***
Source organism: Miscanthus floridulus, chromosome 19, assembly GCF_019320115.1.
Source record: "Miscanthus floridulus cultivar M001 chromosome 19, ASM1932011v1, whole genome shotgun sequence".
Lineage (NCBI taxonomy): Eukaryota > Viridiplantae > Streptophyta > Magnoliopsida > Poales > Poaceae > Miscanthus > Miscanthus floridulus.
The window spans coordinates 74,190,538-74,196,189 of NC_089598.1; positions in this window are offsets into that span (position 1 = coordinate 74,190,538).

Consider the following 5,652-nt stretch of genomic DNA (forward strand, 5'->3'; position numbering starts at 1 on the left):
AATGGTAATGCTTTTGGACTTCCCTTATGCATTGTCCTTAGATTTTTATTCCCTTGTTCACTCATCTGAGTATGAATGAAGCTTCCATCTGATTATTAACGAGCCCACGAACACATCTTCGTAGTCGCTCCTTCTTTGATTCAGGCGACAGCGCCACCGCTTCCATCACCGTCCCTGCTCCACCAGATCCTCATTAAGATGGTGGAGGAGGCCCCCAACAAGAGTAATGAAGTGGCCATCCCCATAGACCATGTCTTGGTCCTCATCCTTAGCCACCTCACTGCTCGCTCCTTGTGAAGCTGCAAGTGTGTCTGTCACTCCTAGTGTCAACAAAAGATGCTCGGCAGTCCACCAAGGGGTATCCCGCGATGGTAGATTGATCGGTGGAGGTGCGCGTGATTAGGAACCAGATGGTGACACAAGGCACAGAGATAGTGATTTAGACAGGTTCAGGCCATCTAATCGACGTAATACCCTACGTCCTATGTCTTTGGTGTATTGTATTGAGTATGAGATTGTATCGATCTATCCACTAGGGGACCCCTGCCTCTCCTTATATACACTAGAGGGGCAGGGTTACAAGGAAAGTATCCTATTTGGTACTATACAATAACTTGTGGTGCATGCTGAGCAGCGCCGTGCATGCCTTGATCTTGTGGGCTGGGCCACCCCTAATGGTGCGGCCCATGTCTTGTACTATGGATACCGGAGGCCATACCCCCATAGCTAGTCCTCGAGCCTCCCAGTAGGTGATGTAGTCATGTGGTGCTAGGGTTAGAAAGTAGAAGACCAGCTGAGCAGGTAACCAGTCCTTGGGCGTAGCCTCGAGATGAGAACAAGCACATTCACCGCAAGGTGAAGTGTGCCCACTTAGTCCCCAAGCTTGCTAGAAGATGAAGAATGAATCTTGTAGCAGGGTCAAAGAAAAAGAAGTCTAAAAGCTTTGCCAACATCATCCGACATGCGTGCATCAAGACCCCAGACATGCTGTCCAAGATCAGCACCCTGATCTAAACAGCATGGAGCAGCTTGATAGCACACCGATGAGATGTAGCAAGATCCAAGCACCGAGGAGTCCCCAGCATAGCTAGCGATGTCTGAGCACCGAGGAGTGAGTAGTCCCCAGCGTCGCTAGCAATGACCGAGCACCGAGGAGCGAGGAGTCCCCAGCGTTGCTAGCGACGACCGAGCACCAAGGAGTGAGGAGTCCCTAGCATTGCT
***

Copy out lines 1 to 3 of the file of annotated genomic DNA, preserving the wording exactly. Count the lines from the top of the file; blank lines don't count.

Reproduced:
Source organism: Miscanthus floridulus, chromosome 19, assembly GCF_019320115.1.
Source record: "Miscanthus floridulus cultivar M001 chromosome 19, ASM1932011v1, whole genome shotgun sequence".
Lineage (NCBI taxonomy): Eukaryota > Viridiplantae > Streptophyta > Magnoliopsida > Poales > Poaceae > Miscanthus > Miscanthus floridulus.